2. 2. The construction project in question was a Federally funded Veterans Administration Hospital Addition, with VA Safety Engineers on staff. The VA Engineers believed our edge protection to be adequate, and at the time of installation met the safety goals of the project. Further, during the course of an informal conference, the VA Engineers indicated that during their experiences, all other VA construction projects had been similarly barricaded. This point was further supported by the Associated General Contractors, who considered a single wire rope, 42" high, to be the industry's standard ever since the Federal Government and Private Industry have taken a more active interest in employee safety.
  3. 3. During installation of any safety system or device, the crew performing the installation is exposed to the very hazard the crew is attempting to eliminate. It is our belief that installing a second rail for added protection does not justify the added exposure to install the second rail.
  4. 4. The fourth reason is compliance. It is most difficult for The Safety Officers of Hawkins Construction, and OSHA Inspectors, even while working as a team, to enforce OSHA standards and promote employee participation in safety conscious attitudes.
    During the aforementioned stage of construction, there is much material being staged onto the metal deck by high-reach forklifts from below. A single wire rope can be installed with rings and snaps in such a manner as not to adversely affect its strength, yet allow sections between columns to be lowered and raised quickly and efficiently for staging of material, without compromising OSHA Standards.

    If the standard guardrail is adopted for this stage of construction, the guardrail must be dismantled in the areas of staging, the posts removed for side clearance, and probably not be reinstalled until floor pouring is complete - at which point the permanent walls will go in anyway. It would be very difficult to enforce the reconstruction of a standard guardrail between each forklift load.
It should be noted that we have addressed and solved the sagging problem, earlier mentioned, by replacing 5/8" nylon rope with 1/2" wire rope. Although nylon rope is less expensive to purchase and install, wire rope does, however, appear to provide better fall protection, which is the primary purpose of its existence.

Finally, it is not the intent of Hawkins Construction, or any of its employees, to circumvent any governmental regulations, be it regarding safety or environment. I believe our safety record, and the excellent relationship with the local OSHA representatives, is excellent evidence of our ongoing commitment to an attitude of "safe operations."

Furthermore, we believe the participation of our Field Personnel, and the interest expressed in safety by all Hawkins Construction employees is unsurpassed.

I, and the entire company are constantly learning new ways to conduct operations in a safer manner. If the OSHA representatives contacted me, the Hawkins Safety Officer, directly, and indicated a problem or a better system, a mutually acceptable solution would have been reached and implemented in a matter of minutes, thus allowing all the time spent on formal negotiations to be utilized in the field, where doubtless, other potential hazards exist. We learn from each other. I, the Chief Safety Officer for Hawkins Construction, whose job it is to promote awareness and participation on the part of all employees, have found the current penalty system extremely negative and unproductive. While informing the Superintendent and the on-the-job Safety Committee of our cooperative relationship with the OSHA Agency, I am then forced to turn around and debit the Superintendent's Job Account, which was budgeted for safety, to pay a fine, in spite of a "good faith effort" on the part of the Superintendent. The Superintendent then tends to assume that fine paying is inevitable, and, therefore, compliance and participation are insignificant.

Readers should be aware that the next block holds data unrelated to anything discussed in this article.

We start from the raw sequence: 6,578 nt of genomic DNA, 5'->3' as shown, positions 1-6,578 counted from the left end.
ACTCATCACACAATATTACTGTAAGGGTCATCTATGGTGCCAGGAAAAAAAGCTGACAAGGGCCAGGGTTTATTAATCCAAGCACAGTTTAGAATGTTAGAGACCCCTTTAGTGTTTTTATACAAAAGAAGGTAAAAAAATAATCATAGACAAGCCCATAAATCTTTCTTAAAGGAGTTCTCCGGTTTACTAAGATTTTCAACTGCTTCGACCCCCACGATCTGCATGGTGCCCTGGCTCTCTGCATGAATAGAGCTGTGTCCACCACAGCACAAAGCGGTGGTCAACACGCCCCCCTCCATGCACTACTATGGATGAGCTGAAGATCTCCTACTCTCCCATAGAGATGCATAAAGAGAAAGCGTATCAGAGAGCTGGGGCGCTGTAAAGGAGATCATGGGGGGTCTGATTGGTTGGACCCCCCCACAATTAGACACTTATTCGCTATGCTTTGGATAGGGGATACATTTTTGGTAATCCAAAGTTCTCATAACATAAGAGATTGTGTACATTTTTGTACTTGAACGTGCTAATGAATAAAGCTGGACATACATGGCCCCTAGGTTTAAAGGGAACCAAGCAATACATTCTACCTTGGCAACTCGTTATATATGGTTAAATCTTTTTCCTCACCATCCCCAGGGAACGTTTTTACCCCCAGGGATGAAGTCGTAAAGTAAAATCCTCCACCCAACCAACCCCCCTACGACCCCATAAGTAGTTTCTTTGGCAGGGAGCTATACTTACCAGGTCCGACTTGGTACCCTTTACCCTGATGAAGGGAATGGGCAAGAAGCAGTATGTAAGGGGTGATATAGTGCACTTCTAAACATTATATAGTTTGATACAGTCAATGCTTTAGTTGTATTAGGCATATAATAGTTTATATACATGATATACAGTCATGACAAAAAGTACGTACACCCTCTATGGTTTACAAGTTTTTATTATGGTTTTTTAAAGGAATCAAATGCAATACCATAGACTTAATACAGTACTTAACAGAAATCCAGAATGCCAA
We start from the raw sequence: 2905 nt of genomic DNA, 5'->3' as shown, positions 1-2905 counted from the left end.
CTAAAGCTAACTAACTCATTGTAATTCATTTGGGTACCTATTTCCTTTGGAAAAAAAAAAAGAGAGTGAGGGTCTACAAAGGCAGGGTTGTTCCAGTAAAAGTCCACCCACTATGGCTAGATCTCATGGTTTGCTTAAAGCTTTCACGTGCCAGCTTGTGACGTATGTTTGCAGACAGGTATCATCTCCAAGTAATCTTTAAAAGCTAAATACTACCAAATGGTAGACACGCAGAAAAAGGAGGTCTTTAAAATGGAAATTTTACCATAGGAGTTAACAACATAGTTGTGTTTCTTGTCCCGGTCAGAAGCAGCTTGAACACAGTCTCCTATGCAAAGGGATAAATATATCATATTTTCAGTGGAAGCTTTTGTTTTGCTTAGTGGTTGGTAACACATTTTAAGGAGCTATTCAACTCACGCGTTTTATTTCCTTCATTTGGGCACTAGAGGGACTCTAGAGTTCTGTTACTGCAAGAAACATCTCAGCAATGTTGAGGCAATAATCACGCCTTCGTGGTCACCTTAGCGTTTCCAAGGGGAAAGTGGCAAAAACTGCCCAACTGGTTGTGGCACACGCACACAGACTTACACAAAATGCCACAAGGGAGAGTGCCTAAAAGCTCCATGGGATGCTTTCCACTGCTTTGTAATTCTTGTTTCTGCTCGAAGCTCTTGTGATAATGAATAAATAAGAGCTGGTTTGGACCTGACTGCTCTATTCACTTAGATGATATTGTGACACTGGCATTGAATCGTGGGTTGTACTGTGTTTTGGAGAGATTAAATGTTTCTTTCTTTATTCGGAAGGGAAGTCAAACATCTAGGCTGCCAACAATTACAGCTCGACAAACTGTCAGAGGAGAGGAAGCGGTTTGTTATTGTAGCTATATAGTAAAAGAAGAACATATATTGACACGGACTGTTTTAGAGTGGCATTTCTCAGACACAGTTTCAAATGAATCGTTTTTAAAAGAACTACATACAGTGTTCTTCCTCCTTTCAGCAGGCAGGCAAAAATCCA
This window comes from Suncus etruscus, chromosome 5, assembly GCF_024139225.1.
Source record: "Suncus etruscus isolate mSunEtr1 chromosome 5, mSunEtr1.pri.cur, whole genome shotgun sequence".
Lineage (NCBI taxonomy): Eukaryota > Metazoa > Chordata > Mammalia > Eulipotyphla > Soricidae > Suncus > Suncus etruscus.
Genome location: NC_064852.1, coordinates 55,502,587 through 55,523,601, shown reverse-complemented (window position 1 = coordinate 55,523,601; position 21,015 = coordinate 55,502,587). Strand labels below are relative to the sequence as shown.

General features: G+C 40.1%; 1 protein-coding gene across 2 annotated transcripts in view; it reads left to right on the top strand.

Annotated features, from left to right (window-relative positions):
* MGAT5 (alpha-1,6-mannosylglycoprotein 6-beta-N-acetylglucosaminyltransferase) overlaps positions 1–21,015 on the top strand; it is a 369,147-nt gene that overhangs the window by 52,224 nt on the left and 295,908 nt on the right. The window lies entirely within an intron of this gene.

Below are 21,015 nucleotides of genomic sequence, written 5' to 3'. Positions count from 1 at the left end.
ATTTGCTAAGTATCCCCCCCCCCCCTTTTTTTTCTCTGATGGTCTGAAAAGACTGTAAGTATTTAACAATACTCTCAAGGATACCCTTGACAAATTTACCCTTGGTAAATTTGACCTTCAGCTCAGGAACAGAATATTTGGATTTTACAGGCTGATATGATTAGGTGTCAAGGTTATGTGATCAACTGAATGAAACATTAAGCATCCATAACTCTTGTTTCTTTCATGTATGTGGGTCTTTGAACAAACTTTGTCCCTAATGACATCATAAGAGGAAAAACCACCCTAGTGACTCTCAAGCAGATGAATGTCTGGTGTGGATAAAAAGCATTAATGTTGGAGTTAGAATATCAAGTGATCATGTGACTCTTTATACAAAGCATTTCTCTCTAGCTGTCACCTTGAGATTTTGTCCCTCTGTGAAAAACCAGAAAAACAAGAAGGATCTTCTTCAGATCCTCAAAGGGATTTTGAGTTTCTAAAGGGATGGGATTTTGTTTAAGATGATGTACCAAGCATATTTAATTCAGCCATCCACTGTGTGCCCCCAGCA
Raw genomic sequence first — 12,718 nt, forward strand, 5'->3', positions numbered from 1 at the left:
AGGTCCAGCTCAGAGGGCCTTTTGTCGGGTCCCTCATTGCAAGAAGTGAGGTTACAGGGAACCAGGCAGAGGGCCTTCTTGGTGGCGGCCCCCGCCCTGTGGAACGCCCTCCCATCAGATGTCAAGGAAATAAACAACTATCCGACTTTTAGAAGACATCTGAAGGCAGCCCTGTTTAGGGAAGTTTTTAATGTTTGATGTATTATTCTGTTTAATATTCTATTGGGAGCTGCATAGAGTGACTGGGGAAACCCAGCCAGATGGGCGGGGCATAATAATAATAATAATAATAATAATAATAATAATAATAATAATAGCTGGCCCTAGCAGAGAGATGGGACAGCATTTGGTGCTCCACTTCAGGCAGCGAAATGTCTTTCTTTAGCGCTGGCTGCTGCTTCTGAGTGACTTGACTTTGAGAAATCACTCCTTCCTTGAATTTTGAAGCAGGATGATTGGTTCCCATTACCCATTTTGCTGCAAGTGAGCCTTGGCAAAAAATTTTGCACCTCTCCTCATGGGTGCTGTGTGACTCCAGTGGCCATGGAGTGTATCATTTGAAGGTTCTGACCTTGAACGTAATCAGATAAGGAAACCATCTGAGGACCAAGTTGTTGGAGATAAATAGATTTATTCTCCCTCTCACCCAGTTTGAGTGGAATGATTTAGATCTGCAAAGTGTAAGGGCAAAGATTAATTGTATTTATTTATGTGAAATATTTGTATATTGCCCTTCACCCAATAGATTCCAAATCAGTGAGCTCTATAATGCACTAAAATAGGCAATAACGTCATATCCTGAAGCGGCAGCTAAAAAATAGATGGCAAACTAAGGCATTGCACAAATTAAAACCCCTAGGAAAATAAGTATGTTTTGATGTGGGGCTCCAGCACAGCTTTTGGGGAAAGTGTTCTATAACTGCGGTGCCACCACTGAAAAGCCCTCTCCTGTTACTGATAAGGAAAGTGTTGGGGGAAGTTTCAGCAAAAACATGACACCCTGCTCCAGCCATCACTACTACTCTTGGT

A safer job site could be acquired through better communication and cooperation, and less meting out of punishments, which only serve to make a Superintendent's job more difficult. It is Hawkins Construction Company's firm desire to cooperate and communicate at all times. Top safety conditions can only be achieved when all parties are on the same team, and work together.

In as much as Hawkins Construction has several metal tiered buildings under varied stages of construction, and VA and AGC safety personnel are involved in the outcome, your prompt ruling or variance on this matter would be highly appreciated.

Respectfully,

HAWKINS CONSTRUCTION COMPANY



Steve Bloemker
Chief Safety Officer
Hawkins Construction Company


Archive Notice - OSHA Archive

NOTICE: This is an OSHA Archive Document, and may no longer represent OSHA Policy. It is presented here as historical content, for research and review purposes only.


Standard Interpretations - Table of Contents Standard Interpretations - (Archived) Table of Contents